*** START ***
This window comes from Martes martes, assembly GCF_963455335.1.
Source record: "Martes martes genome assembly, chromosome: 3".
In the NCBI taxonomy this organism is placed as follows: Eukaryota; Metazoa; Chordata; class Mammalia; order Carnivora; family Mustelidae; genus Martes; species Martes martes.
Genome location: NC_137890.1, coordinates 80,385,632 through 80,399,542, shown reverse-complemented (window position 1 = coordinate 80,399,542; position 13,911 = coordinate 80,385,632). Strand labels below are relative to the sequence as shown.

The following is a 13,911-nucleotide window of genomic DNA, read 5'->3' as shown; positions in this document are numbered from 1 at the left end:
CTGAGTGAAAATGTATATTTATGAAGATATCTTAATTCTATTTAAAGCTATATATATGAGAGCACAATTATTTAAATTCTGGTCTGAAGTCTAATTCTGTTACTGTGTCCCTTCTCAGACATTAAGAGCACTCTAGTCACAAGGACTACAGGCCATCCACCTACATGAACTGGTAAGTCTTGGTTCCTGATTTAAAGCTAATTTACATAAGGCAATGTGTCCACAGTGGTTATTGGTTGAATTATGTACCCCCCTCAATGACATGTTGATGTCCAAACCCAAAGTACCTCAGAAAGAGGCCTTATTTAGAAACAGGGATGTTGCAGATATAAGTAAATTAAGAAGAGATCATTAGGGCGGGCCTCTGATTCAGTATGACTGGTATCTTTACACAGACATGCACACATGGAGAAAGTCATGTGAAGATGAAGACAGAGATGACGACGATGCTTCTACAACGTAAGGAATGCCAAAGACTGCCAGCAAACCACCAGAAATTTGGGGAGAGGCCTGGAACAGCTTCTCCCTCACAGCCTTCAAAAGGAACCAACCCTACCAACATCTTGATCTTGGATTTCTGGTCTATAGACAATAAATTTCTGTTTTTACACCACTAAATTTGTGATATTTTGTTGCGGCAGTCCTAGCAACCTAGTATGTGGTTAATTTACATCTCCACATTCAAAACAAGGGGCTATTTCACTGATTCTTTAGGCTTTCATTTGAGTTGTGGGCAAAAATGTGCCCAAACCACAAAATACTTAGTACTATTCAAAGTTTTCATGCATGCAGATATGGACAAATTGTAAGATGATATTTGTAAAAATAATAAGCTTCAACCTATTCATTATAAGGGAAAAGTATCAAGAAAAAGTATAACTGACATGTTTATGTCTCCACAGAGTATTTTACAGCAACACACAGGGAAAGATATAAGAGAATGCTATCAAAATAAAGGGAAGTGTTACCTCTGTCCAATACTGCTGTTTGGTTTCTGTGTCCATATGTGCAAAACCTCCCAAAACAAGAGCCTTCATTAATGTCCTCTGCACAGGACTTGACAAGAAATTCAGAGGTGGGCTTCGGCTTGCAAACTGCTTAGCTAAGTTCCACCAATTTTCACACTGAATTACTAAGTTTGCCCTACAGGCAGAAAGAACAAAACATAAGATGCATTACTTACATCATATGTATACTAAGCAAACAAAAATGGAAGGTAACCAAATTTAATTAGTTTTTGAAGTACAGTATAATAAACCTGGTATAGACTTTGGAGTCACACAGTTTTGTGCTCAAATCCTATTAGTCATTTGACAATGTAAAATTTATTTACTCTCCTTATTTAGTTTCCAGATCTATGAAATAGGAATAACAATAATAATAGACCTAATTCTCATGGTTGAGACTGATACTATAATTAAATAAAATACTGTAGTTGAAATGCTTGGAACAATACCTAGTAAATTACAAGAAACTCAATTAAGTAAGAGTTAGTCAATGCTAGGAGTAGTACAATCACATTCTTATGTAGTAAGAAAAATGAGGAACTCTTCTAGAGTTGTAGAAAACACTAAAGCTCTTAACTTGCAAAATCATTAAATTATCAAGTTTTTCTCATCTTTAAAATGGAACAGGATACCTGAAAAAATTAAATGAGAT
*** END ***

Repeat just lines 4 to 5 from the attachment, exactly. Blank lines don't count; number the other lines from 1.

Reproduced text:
Genome location: NC_137890.1, coordinates 80,385,632 through 80,399,542, shown reverse-complemented (window position 1 = coordinate 80,399,542; position 13,911 = coordinate 80,385,632). Strand labels below are relative to the sequence as shown.

The following is a 13,911-nucleotide window of genomic DNA, read 5'->3' as shown; positions in this document are numbered from 1 at the left end: